The gag on free speech

Recent actions by the Indian judiciary suggest a trend of creeping censorship

Updated - December 04, 2017 12:53 am IST

Published - December 04, 2017 12:02 am IST


On Wednesday, a special Central Bureau of Investigation (CBI) Court, hearing the Sohrabuddin Sheikh and Tulsiram Prajapati fake encounter cases, issued a gag order prohibiting the press from reporting on the court proceedings. This order, allegedly issued at the behest of the lawyers for the defence has come only a few days after the Allahabad High Court gagged the media from reporting on an ongoing case concerning an alleged instance of hate speech by the Chief Minister of Uttar Pradesh, Yogi Adityanath, in 2007, who was then a Bharatiya Janata Party parliamentarian from Gorakhpur, Uttar Pradesh.

A growing trend

These two instances, which are not isolated, are representative of an alarming trend of creeping judicial censorship, increasingly across large domains. The Indian judiciary has had a historically ambivalent relationship with free speech, from upholding the constitutionality of sedition in 1962, to endorsing the law of criminal defamation in 2016. Recently, however, it has begun to go further than simply rejecting constitutional challenges to the state’s speech-restrictive laws. Traversing well beyond the bounds of the Constitution, it has begun to actively censor or compel speech of its own accord, without even the existence of a parliamentary law on the subject. Recent, notorious examples include the Bombay High Court constituting a “committee” to recommend cuts to the satirical film, “Jolly LLB 2”, the Madras High Court telling condom manufacturers to have the illustrations on their packets cleared by the Advertising Standards Council of India, and the Supreme Court directing cinema halls to play the national anthem before the screening of every movie.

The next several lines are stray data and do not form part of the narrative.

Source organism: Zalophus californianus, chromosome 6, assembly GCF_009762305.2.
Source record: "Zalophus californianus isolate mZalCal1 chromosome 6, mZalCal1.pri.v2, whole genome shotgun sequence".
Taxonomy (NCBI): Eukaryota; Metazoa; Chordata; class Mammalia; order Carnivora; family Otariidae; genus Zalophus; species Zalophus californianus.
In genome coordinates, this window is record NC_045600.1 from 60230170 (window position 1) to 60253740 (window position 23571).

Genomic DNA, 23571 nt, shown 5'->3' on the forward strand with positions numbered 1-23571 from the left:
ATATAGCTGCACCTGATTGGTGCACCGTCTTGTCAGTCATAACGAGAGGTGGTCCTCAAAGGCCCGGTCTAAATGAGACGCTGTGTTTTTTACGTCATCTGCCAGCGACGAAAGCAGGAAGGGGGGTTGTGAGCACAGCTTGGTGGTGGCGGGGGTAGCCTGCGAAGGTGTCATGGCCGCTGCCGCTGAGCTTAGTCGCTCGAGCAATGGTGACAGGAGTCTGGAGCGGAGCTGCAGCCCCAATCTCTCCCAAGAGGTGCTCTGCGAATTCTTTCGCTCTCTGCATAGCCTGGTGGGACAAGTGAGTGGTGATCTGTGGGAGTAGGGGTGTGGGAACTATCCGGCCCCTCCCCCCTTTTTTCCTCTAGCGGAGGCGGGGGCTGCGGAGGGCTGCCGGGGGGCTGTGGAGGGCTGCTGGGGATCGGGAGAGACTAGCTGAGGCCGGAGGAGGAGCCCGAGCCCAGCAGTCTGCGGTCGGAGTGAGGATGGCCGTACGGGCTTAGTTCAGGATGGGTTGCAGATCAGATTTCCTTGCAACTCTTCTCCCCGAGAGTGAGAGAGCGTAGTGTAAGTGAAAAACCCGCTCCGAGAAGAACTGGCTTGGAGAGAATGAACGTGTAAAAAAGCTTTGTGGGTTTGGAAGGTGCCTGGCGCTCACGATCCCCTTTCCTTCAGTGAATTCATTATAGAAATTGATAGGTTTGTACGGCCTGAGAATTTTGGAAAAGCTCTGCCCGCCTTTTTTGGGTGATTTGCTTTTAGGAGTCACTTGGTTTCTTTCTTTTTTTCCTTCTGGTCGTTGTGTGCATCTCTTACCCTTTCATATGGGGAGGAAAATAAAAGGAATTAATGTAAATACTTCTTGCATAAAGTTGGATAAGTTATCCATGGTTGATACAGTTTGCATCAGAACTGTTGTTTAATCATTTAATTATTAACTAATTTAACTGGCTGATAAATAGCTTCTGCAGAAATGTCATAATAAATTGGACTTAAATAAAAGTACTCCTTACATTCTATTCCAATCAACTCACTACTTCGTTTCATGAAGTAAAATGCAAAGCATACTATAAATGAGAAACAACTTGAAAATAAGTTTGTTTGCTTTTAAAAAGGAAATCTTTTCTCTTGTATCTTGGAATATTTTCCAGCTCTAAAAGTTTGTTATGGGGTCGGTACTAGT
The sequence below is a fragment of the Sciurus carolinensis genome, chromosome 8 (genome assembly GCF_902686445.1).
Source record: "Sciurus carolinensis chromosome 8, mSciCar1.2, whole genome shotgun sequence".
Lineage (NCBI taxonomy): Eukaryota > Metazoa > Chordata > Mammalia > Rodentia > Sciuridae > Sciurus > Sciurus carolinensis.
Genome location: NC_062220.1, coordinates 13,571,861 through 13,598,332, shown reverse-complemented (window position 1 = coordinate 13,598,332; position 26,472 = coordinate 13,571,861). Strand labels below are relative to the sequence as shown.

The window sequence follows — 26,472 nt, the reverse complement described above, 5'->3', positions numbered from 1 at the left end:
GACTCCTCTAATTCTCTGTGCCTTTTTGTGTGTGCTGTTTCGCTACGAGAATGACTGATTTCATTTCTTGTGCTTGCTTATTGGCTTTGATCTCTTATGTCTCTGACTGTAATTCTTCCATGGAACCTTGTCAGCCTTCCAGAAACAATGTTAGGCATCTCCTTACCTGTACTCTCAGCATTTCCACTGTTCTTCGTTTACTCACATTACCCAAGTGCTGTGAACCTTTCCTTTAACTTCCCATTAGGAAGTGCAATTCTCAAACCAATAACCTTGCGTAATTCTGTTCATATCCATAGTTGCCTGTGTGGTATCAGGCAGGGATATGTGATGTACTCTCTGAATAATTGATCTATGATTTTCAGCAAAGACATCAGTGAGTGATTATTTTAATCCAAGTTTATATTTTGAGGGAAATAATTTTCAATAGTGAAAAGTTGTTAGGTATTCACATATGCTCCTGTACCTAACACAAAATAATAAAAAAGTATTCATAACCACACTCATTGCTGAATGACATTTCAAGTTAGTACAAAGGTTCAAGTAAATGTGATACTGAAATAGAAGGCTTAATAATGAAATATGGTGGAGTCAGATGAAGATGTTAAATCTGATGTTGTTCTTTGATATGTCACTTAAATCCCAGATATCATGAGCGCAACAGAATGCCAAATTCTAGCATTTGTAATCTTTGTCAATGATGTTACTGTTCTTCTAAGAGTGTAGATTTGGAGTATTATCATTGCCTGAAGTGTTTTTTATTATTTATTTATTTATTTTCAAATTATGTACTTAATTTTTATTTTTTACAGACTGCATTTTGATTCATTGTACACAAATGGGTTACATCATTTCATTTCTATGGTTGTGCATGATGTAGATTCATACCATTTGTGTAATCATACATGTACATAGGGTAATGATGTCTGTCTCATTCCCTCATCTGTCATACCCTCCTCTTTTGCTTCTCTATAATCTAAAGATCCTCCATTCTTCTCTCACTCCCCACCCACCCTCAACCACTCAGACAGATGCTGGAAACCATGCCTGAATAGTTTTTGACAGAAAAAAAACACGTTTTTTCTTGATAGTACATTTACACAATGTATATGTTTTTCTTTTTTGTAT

However, the CBI Court and the Allahabad High Court’s gag orders, are significantly more serious because they strike at the heart of our system of democratic governance. The task of courts under the Constitution is to deliver justice, and a functional democracy is defined by a justice system that is open, transparent, and, above all, public. The authority of judges and courts, we must always remember, stems not from popular consent and periodic elections, but from their fidelity to the laws and the Constitution, and the strength and quality of their legal reasoning. For these reasons, “secret justice” — bringing to mind the infamous trials of the Star Chamber in medieval England — is a paradox in terms. As the great British judge, Lord Diplock, noted, “if the way that courts behave cannot be hidden from the public ear and eye, this provides a safeguard against judicial arbitrariness or idiosyncrasy and maintains the public confidence in the administration of justice.”

Tracing the line

Unfortunately, however, the judicial gag orders, by the CBI Court and the Allahabad High Court, were enabled, at least in part, by the Supreme Court itself (although it is questionable whether the CBI Court had even the power to pass a gag order, let us assume, for the purpose of argument, that it did). In 2012, the Supreme Court held that in certain circumstances, courts could pass “postponement orders” barring coverage of specific judicial proceedings. The court framed the issue as requiring a balancing of two competing rights: the right to free speech, and the right to a fair trial. Observing that sometimes excessive publicity could jeopardise a fair trial, the court held that to the extent it was reasonable and proportionate, “prior restraints” on court reporting could be imposed.